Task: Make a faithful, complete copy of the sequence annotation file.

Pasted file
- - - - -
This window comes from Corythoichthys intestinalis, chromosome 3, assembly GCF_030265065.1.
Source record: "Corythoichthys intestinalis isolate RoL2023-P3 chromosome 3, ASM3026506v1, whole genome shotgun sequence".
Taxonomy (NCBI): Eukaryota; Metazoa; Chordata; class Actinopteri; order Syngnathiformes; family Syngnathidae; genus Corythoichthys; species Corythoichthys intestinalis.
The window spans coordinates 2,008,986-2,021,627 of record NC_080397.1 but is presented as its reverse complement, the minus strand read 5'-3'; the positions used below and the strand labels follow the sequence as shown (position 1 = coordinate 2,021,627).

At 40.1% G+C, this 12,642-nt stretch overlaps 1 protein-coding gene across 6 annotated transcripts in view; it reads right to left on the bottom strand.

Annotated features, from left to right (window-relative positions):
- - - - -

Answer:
This window comes from Corythoichthys intestinalis, chromosome 3, assembly GCF_030265065.1.
Source record: "Corythoichthys intestinalis isolate RoL2023-P3 chromosome 3, ASM3026506v1, whole genome shotgun sequence".
Taxonomy (NCBI): Eukaryota; Metazoa; Chordata; class Actinopteri; order Syngnathiformes; family Syngnathidae; genus Corythoichthys; species Corythoichthys intestinalis.
The window spans coordinates 2,008,986-2,021,627 of record NC_080397.1 but is presented as its reverse complement, the minus strand read 5'-3'; the positions used below and the strand labels follow the sequence as shown (position 1 = coordinate 2,021,627).

At 40.1% G+C, this 12,642-nt stretch overlaps 1 protein-coding gene across 6 annotated transcripts in view; it reads right to left on the bottom strand.

Annotated features, from left to right (window-relative positions):